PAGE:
Local Government HEADLINES
The ghost of David Brame continues to haunt the debate over how Tacoma should govern itself.
Bird-watchers who regularly visit Chambers Bay and the shoreline along the Pierce County-owned Chambers Creek properties in University Place may have noticed something new atop two wooden piles along the beach.
After a weekend deluge in September, golf supervisor Tony Bubenas knew something didn’t look right about the greens at Lake Spanaway Golf Course.
A state Department of Corrections employee who was reassigned amid an ethics investigation has filed a legal claim alleging race, gender and age discrimination by the agency.
The Tacoma City Council voted unanimously Tuesday to end a four-year court battle by selling two parking lots to the owner of Hotel Murano.
Puyallup officials want to better inform residents how the city spends money generated by its red-light cameras, a process that hasn’t been tracked in detail since the cameras were installed about six years ago.
If anything good came out of the disastrous mudslide in Snohomish County, it might be this: Other counties throughout Washington began taking closer looks at their own mudslide risk assessments, wanting to make sure theyre not surprised in similar ways.
Bosses at Tacomas Click cable system have said for years that customers have to pay more every year in part because local broadcasters are demanding more money for the right to rebroadcast their channels.
Of course Tacoma needs more bike lanes, sidewalks and crosswalks. City traffic engineers say they’re the first to admit that.
They were already annoyed. Then along came an anecdote. The story said a bicyclist was hit by a car on St. Helens Avenue, near The Mix restaurant, sometime in April. He was hurt, hospitalized. Lots of people saw it. It wasn’t all true, but gossip prompted action.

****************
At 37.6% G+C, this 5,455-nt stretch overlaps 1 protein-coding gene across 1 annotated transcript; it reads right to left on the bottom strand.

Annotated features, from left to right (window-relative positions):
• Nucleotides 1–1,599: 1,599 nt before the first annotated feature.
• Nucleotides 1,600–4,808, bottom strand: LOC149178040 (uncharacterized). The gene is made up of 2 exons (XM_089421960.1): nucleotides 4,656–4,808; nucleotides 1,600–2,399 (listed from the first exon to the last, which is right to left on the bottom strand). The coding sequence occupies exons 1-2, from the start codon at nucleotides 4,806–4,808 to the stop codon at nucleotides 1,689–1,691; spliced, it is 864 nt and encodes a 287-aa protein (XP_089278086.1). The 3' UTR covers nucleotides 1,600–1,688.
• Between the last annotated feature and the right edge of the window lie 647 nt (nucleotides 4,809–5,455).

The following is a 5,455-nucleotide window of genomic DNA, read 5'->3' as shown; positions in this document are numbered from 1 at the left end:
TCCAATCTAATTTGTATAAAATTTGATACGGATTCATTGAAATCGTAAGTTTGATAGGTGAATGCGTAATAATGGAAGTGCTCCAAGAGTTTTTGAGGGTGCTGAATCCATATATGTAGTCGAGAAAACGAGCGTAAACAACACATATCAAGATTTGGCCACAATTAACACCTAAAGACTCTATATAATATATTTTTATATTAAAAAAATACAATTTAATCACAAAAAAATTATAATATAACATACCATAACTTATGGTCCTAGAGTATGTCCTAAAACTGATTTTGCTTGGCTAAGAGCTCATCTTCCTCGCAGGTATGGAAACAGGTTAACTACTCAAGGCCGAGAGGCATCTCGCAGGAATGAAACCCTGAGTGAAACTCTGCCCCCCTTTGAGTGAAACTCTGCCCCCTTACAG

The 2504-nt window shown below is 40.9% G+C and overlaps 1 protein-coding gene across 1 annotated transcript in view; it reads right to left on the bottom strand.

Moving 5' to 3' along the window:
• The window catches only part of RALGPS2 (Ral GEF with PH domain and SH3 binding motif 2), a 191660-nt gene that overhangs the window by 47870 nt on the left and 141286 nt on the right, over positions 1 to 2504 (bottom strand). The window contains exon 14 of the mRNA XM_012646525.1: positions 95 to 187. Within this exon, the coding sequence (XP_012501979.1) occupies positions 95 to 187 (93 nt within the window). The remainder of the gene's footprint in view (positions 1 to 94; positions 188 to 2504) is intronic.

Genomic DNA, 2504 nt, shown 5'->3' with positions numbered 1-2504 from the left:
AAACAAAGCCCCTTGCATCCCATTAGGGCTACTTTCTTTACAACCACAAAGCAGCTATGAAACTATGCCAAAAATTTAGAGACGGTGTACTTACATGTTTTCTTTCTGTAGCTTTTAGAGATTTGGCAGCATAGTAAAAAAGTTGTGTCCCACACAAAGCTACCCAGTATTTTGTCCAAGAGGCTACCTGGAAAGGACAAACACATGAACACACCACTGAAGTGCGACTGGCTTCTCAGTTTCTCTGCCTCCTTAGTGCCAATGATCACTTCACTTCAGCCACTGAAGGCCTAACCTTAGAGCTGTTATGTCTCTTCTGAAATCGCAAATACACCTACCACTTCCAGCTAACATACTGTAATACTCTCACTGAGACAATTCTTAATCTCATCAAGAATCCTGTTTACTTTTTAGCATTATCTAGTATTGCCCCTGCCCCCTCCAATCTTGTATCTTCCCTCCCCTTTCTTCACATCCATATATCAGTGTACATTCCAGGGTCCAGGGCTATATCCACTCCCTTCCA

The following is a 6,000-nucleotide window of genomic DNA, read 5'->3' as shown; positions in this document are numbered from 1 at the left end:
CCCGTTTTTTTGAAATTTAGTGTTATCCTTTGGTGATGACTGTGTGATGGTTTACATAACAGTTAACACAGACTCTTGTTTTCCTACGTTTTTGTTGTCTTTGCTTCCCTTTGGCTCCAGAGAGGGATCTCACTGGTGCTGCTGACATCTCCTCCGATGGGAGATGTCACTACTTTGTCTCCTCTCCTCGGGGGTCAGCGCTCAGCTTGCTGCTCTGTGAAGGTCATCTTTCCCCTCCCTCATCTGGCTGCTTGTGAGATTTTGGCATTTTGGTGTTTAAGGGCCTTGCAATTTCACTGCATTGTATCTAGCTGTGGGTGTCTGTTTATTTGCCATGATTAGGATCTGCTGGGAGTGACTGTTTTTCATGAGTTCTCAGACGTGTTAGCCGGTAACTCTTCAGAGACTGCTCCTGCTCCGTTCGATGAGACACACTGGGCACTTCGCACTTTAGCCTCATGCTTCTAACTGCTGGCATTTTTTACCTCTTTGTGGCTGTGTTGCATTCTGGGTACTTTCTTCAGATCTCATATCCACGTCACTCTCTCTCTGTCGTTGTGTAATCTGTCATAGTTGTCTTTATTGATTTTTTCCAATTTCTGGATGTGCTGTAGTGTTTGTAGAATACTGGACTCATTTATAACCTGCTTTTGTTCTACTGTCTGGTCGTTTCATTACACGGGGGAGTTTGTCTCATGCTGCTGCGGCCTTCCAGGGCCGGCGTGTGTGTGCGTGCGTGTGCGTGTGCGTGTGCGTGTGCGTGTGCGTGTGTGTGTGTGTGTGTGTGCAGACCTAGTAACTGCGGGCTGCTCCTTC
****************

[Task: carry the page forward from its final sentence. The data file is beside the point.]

An evening forum at City Hall showed Tacoma’s rogue street painters succeeded in sparking an urgent public debate about the city’s need for more crosswalks and bike lanes.
A Lakewood police officer who worked off-duty for Pierce Transit has accused the transit systems acting public safety chief of wrongfully firing him after the officer reported his concerns about the chiefs leadership.
Pierce Transit fired Public Safety Chief Rod Baker this week for switching two off-duty Tacoma police officers from hourly to salaried employees without authority, according to a copy of Baker's termination letter obtained Friday by The News Tribune.
About 70 members of a Pierce County-based search-and-rescue team began searching Tuesday for victims from the massive mudslide in Snohomish County.
Four months after being placed on paid administrative leave, Pierce Transit Public Safety Chief Rod Baker was fired Monday.
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